WASHINGTON -- With the Federal Reserve Board facing the potential departure of all its women members, President Obama reportedly is considering nominating a top female Treasury official, Lael Brainard, to fill one of the seats.
Brainard, the undersecretary for international affairs, is one of the highest-ranking women at the Treasury Department. Word of her potential nomination, reported by the Washington Post over the weekend, came as Obama is facing pressure from women's groups and female lawmakers to pick Fed Vice Chair Janet L. Yellen to replace Ben S. Bernanke to head the central bank.
Yellen is a leading contender for the job along with former Treasury Secretary Lawrence H. Summers. The Fed has never had a woman chair.
In recent weeks, Summers has appeared to emerge as the favorite for that job. If Yellen is passed over for the nomination, she probably would resign from the Fed's Board of Governors.
That could leave the seven-person board without a female member.
Elizabeth Duke stepped down from the board this summer. And another female board member, Sarah Bloom Raskin, was nominated in July to be deputy Treasury Secretary. She is expected to be confirmed this fall, causing another departure.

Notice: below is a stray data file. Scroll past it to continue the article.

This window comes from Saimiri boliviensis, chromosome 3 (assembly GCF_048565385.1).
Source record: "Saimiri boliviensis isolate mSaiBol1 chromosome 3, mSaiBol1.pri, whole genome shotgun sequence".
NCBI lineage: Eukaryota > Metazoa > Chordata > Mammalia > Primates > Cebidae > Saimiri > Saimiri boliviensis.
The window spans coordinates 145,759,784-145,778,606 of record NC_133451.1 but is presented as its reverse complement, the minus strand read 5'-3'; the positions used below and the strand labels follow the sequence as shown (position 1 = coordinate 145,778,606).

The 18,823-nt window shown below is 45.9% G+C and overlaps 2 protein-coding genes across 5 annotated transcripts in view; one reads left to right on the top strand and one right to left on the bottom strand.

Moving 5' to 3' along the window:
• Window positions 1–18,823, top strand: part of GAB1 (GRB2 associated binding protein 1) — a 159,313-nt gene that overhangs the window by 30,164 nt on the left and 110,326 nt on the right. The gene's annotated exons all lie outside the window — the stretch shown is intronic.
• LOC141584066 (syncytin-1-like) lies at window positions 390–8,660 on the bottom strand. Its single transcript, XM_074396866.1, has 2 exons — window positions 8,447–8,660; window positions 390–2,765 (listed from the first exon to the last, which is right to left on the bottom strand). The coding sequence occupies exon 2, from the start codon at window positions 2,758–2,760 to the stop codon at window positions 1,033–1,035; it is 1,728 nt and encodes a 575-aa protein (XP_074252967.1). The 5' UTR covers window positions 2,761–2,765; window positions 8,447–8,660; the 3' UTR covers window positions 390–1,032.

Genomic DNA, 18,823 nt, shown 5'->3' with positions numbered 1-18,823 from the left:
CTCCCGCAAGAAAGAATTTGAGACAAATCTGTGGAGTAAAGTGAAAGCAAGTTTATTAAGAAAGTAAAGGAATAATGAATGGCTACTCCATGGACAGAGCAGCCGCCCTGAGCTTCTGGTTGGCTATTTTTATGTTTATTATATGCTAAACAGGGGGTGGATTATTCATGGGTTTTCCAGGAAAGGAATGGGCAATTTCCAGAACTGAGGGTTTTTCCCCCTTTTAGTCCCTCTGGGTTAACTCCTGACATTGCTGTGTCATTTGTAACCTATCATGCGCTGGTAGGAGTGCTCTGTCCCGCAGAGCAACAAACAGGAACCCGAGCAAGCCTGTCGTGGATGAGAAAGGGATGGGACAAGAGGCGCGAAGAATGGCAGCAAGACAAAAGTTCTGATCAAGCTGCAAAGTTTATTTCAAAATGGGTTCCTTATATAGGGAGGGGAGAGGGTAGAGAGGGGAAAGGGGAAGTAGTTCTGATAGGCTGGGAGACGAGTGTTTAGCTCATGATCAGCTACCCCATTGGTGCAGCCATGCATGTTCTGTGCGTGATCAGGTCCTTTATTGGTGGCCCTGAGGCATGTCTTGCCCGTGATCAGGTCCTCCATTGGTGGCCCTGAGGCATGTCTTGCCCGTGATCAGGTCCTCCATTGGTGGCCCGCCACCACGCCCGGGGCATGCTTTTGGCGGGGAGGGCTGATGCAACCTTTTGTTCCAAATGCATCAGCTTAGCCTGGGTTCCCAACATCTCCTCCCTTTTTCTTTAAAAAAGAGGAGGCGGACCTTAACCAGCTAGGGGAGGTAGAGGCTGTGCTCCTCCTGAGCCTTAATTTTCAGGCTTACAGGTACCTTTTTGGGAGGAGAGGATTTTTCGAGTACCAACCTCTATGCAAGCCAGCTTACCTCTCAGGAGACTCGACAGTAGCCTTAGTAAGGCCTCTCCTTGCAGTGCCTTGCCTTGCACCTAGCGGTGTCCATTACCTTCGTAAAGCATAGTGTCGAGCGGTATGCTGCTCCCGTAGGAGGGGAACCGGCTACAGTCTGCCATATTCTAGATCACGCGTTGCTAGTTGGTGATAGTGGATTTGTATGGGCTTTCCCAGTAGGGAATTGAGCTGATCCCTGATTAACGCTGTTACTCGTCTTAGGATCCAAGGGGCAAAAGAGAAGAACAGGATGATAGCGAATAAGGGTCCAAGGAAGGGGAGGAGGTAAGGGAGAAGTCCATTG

In addition, Sandra Pianalto, president of the Federal Reserve Bank of Cleveland, has announced she will leave that position early next year. Pianalto is a member of the central bank's policymaking Federal Open Market Committee.
If Brainard were nominated and confirmed, it would ensure that the Fed board has at least one woman member next year. Her selection also could signal that Obama was planning to choose Summers to replace Bernanke, whose term as chairman ends in January.
A White House spokeswoman on Monday declined to comment on a potential Brainard nomination.
Brainard, an economist and former associate professor at the Massachusetts Institute of Technology, has served in the top Treasury position since 2010. A former deputy national economic advisor to President Clinton, she plays a key role in Treasury's relations with foreign governments.
Her Senate confirmation was delayed for several months because of Republican concerns about late property tax payments. She was confirmed in April 2010 by a 78-19 vote.
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